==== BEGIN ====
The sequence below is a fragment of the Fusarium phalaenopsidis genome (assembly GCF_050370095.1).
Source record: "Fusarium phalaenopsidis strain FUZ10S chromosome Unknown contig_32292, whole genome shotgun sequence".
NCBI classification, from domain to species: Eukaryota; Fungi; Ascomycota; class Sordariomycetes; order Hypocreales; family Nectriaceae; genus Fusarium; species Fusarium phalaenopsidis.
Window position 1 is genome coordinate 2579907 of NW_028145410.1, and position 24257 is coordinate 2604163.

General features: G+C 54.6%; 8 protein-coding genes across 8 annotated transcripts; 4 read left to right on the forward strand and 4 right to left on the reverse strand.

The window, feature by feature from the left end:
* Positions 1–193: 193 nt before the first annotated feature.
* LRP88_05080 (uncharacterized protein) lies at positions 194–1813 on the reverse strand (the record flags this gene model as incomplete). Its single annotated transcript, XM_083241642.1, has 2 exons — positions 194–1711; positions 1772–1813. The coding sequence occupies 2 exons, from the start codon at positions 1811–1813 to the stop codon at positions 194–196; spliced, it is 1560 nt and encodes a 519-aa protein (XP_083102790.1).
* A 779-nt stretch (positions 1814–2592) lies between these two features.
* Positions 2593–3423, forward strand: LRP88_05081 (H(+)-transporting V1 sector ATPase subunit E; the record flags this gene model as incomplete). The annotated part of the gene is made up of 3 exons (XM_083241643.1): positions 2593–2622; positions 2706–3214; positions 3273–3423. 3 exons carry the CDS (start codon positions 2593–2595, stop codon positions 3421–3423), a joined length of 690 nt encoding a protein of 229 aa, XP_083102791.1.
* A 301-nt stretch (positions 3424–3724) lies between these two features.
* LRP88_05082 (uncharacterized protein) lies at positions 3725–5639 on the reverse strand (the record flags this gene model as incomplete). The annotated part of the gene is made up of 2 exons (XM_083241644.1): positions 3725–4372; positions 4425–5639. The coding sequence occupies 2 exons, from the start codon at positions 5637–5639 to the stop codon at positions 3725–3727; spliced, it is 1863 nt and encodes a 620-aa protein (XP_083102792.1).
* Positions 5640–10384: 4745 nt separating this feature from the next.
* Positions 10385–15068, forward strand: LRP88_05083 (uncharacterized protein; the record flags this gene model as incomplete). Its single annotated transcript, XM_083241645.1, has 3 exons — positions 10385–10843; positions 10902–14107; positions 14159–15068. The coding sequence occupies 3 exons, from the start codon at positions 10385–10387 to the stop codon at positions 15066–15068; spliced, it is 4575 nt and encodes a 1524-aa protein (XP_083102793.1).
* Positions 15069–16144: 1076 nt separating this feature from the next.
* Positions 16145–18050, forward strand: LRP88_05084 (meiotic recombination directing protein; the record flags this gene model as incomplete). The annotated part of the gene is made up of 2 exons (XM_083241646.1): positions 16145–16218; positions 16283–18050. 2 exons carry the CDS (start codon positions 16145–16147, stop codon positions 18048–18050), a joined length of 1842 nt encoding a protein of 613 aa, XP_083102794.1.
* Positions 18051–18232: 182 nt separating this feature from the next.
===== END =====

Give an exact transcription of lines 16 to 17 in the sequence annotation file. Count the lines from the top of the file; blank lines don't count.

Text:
* Positions 16145–18050, forward strand: LRP88_05084 (meiotic recombination directing protein; the record flags this gene model as incomplete). The annotated part of the gene is made up of 2 exons (XM_083241646.1): positions 16145–16218; positions 16283–18050. 2 exons carry the CDS (start codon positions 16145–16147, stop codon positions 18048–18050), a joined length of 1842 nt encoding a protein of 613 aa, XP_083102794.1.
* Positions 18051–18232: 182 nt separating this feature from the next.